The only reason why quaker parrots are not legal as a pet in Portugal is the existence of these particular parrots species with their specific genetics; the quaker parrots are considered an endangered species.
Portugal is one of the countries that are currently more restrictive in the protection of our environment, and so they are very careful with species that are considered endangered.
And therefore the possession of these parrots is prohibited in Portugal, even though they have a natural distribution in Portugal.
The conservation status of the quaker parrot was elevated in Appendix (IV) of the Convention on International Trade in Endangered Species of Wild Fauna and Flora (CITES) ) in 2008.
As this species is protected, only legal shipments are made to the member states of CITES and if you have caught, bred or purchased these parrots you need to know if they are legal to own or not.
And where it is legal for you to do that. Parrots that are CITES Appendix (I) are not just protected and endangered.
They are also illegal to own or sell as a pet in almost all European countries, as well as all countries of North America and Japan (see CITES Appendix (I) and Appendix (II).
The list of CITES Appendix (I) includes 7 species are:
- Lion-tailed macaque (Macaca silenus).
- Red-capped mangabey (Cercocebus torquatus).
- Red-handed tamarin (Saguinus midas).
- White-headed capuchin (Sapajus sapajus).
- Yellow-throated marten (Martes flavigula).
- White-tipped mangabey (Lophocebus ugandae).
- White-tailed guenon (Cercopithecus albifrons).
However, there is a loophole in the system as these species are legal to own or sell as a pet as long as they are bred in a zoo/parks within the boundaries of their own country and their country of origin.
The fact that they are in the care of the zoo means they are under their jurisdiction. The CITES regulations for the parrot pet trade require that any captive bred parrots are registered and traceable.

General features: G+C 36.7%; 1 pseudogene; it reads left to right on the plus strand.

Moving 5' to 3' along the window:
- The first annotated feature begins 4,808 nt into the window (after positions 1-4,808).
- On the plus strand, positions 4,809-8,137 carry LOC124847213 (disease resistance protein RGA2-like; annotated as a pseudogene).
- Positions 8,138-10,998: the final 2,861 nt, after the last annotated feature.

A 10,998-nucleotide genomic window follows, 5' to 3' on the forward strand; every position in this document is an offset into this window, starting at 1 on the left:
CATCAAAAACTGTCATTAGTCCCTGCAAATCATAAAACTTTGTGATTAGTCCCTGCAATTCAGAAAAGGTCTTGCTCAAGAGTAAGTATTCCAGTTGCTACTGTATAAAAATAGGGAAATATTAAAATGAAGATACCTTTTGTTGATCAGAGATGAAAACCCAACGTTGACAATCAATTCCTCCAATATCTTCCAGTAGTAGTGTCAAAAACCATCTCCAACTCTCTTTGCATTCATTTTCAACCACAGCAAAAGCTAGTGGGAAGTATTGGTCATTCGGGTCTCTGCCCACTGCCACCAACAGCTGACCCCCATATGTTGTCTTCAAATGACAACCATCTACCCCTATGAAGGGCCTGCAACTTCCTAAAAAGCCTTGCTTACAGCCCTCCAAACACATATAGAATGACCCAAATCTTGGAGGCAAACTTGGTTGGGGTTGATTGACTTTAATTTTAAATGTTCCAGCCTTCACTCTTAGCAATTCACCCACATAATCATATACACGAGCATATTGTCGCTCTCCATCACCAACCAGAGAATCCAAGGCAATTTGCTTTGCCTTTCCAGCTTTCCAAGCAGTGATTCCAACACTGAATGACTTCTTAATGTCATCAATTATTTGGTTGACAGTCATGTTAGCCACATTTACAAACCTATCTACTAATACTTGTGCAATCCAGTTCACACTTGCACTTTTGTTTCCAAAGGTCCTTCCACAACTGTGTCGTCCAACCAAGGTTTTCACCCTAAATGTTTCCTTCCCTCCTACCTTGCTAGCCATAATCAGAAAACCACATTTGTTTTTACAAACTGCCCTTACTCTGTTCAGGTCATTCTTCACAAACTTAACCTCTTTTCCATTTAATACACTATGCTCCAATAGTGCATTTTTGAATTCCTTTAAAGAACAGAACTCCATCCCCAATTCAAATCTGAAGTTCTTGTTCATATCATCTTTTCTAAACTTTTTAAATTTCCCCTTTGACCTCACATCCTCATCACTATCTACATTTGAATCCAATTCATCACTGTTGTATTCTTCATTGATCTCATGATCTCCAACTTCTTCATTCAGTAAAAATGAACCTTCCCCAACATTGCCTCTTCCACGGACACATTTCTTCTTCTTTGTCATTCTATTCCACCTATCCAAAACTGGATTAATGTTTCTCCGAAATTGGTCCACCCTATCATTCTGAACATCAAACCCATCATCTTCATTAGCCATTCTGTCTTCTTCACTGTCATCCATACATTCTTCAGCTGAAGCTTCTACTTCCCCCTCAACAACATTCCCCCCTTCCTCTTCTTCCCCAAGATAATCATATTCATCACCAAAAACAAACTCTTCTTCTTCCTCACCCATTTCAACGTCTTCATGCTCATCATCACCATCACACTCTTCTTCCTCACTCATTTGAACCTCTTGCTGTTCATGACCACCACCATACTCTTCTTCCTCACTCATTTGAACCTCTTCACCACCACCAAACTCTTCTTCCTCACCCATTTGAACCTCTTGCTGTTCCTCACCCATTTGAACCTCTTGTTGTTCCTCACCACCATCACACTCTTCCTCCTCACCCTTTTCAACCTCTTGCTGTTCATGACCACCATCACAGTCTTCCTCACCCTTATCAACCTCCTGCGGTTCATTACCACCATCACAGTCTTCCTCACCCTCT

What Does This Mean in Practice?
There are three types of documents that need to be issued to any parrot keeper by the relevant national authorities (namely customs, the relevant trade, the relevant wildlife agency).
- Certificate of registration
- Catch data (if applicable)
- Transport data (if applicable)
The Certificate of Registration is mandatory and is issued by a national authority within the country of origin.
This provides you with a legal way of proof that your parrot is registered and therefore not illegal in their country of origin.
A CITES catch certificate (or export or import data) is optional, but gives you proof of the parrot in question having been legally caught within the relevant country.
A CITES Transport data is optional, but provides proof that the bird in question has been legally transported within a CITES designated country.
As long as you are registered with the local authority, you should have proof that your parrot is legal, traceable and registered.
However, if you are keeping a parrot outside your national jurisdiction, you will be required to be registered with the relevant local authority and be able to produce a CITES catch certificate.
It is possible to apply for an extension of time to get hold of the necessary documents, if they are not easily accessible.
This will be decided on a case by case basis. Whilst a CITES export/import or transport certificate does not guarantee that the parrot in question has been legal, traceable and registered.
It is an effective way of demonstrating the legality of your bird.
If you apply for a CITES export/import certificate, all you need to provide is:
- Your proof of registration
- Copy of your CITES certificate
- Copy of your bird’s CITES export/import certificate
Once you have successfully applied for a CITES export/import certificate, you will receive a notification from PARA regarding the outcome.
It could take anywhere from 3-7 days, as it may depend on the CITES department, as to whether they have been working on your application, and may also depend on your country.
It is very important to know that there are no international penalties that can be incurred in not being able to get an export or import certificate.
The export/import laws are only concerned with your legal obligation to obtain a CITES export/import certificate.